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April

Teresa Ribera, Secretary of State for Climate Change, closes the Energy and Climate Change School organized by the Focus-Abengoa Foundation

April 15, 2010

  • Over the course of four days, UIMP students and international experts have analysed the main environmental policy measures adopted in the fight against climate change.
  • This edition was directed by Cristina Narbona, Spain's permanent representative to the Organisation for Economic Co-operation and Development (OECD).

Seville, 15 April 2010. Teresa Ribera, Secretary of State for Climate Change, chaired the closing session of the Energy and Climate Change School this afternoon, accompanied by Anabel Morillo León, Director General of the Focus-Abengoa Foundation; José Domínguez Abascal, General Technical Secretary of Abengoa; Antonio Miguel Bernal Rodríguez, President of the Academic Council of UIMP-Seville; Patrocinio Rodríguez Ramos, Director of UIMP in Seville; and Cristina Narbona, Spain’s permanent representative to the Organization for Economic Co-operation and Development (OECD).

The course The new economic reality: the emissions market, held in the Hospital de los Venerables in Seville, brought together recognised national and international scientific experts to analyse and debate the economic implications associated with the reduction and control of polluting emissions.

Shortly before the closing session, Cristina Narbona, Director of this edition, summed up the most important points that the speakers and students had tackled over the four days of the School. She pointed out that, independent of climate change, “humankind is facing the urgent challenge of a change in its energy model due to the progressive depletion of fossil fuels”. However, despite the current controversy “caused by specific economic and political interests”, climate change "is now a clear reality that, in addition to environmental effects, is having consequences on the development of new policies that seek to control and reduce greenhouse gas emissions, as well as supporting new opportunities for technological development and employment creation".

In order not to miss out on these opportunities, Narbona highlighted the need to “continue developing more ambitious national and international measures, since the later these measures are taken, the higher the economic cost involved”. This progress requires the participation of the private sector, which “needs clear measures in a stable regulatory framework with maximum geographical coverage, which guarantees the profitability of its investments associated with the change in the energy model”.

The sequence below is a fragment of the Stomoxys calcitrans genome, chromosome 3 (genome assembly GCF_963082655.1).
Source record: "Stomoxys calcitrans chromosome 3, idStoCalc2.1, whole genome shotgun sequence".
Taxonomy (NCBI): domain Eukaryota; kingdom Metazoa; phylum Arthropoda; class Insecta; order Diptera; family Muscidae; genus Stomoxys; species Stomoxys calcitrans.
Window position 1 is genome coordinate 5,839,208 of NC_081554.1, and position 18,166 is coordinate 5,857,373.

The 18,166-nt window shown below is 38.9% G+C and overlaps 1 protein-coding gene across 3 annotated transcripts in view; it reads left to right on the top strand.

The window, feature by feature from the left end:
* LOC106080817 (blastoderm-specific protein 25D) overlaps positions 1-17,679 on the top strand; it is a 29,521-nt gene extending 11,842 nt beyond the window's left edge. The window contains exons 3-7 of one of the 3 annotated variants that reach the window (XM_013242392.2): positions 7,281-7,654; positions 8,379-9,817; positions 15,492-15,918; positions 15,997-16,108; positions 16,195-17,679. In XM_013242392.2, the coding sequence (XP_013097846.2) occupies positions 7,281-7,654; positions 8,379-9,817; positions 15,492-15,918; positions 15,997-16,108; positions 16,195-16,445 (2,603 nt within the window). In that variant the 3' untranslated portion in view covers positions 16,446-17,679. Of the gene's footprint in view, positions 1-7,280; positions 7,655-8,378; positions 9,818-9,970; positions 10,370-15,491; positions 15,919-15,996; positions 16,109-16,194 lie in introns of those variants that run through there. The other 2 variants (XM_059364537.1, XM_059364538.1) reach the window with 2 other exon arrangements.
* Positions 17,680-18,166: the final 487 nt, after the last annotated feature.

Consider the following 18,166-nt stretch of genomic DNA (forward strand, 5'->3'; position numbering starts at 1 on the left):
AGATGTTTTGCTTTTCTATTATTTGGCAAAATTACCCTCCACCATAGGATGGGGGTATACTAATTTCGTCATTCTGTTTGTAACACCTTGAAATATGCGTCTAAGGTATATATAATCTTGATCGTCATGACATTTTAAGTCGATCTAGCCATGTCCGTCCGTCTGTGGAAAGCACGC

Cristina Narbona also acknowledged that, although to date the European Union has held an important leadership position on the international stage, promoting binding commitments such as the Kyoto Protocol, and taking on unilateral commitments to reduce emissions post-2012, today its own emissions represent only 14% of the world total. “The protagonists are now the United States and China, which together account for more than 40% of the world’s CO2 emissions, and which have recognised the need to take climate change into account and to accept commitments with the international community”.

Although the difficulties involved in signing a binding international climate change agreement have been made apparent during the course, Cristina Narbona remains optimistic, saying that “there are already many countries that have taken important decisions and included public investment in this area in their programs to tackle the economic crisis, such as the USA, Korea, Japan and China, as well as Spain with its Sustainable Economy Act”.

Professor Josep Borrell, Chairman of the European University Institute, specifically made reference to this need to promote sustainable development with the appropriate regulatory frameworks in the opening conference The EU and climate change, which he presented on Monday. In his talk, he highlighted the importance of having a stable framework that promotes and supports technological revolution in the energy sector, which is a necessity in the fight against climate change. He also pointed out that although the environmental policy of the 25 States is moving in the right direction, it is currently insufficient, saying, “Change is possible, but it requires a solid commitment and great political will from all parties”.

Those attending this edition of the School have also had the opportunity to visit the Palmas Altas Campus, Abengoa’s new corporate headquarters, guided by Simon Smith, the project manager from Richard Rogers’ office in Madrid. Simon Smith explained the centre’s features to the students, which is an outstanding example of Abengoa’s commitment to the fight against climate change and sustainable architecture.

Likewise, and similar to the last edition, participants also visited the Solúcar platform that Abengoa Solar has in the town of Sanlúcar la Mayor in the province of Seville. The platform is a global reference for renewable energy, which thanks to its 300 megawatts of power, has sufficient energy to supply 180,000 households, equivalent to a city like Seville, and will prevent the emission of 600,000 tonnes of CO2 every year.

The school forms part of the Focus-Abengoa Forum on Energy and Climate Change, which aims to promote, through public discussions, a genuine open platform for the research, presentation and debate of ideas and results through those actions that it believes are relevant at any given time based on the nature of the issues to be analysed. Furthermore, the School aims to encourage a wide-ranging and open debate so that it can incorporate and compare as many alternative initiatives as it deems appropriate in relation to renewable energy, with all the aspects related to climate change.

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